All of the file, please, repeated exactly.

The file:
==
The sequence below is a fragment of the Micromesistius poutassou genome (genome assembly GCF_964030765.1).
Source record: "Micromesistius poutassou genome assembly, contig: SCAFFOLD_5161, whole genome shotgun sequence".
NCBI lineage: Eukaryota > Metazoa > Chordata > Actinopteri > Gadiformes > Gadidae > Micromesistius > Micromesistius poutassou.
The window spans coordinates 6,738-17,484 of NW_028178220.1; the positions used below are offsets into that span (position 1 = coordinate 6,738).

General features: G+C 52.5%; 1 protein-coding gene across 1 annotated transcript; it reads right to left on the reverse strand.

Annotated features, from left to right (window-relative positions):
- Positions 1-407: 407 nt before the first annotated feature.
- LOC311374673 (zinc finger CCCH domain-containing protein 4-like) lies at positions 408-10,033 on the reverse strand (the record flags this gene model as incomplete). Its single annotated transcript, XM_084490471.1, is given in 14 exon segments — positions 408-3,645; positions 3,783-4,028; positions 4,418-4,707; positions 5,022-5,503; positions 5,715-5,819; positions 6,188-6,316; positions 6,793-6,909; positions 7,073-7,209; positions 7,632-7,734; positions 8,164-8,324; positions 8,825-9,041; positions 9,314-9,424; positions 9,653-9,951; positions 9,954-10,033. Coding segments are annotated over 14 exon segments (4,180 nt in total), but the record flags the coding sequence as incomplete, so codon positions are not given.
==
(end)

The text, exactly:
The sequence below is a fragment of the Micromesistius poutassou genome (genome assembly GCF_964030765.1).
Source record: "Micromesistius poutassou genome assembly, contig: SCAFFOLD_5161, whole genome shotgun sequence".
NCBI lineage: Eukaryota > Metazoa > Chordata > Actinopteri > Gadiformes > Gadidae > Micromesistius > Micromesistius poutassou.
The window spans coordinates 6,738-17,484 of NW_028178220.1; the positions used below are offsets into that span (position 1 = coordinate 6,738).

General features: G+C 52.5%; 1 protein-coding gene across 1 annotated transcript; it reads right to left on the reverse strand.

Annotated features, from left to right (window-relative positions):
- Positions 1-407: 407 nt before the first annotated feature.
- LOC311374673 (zinc finger CCCH domain-containing protein 4-like) lies at positions 408-10,033 on the reverse strand (the record flags this gene model as incomplete). Its single annotated transcript, XM_084490471.1, is given in 14 exon segments — positions 408-3,645; positions 3,783-4,028; positions 4,418-4,707; positions 5,022-5,503; positions 5,715-5,819; positions 6,188-6,316; positions 6,793-6,909; positions 7,073-7,209; positions 7,632-7,734; positions 8,164-8,324; positions 8,825-9,041; positions 9,314-9,424; positions 9,653-9,951; positions 9,954-10,033. Coding segments are annotated over 14 exon segments (4,180 nt in total), but the record flags the coding sequence as incomplete, so codon positions are not given.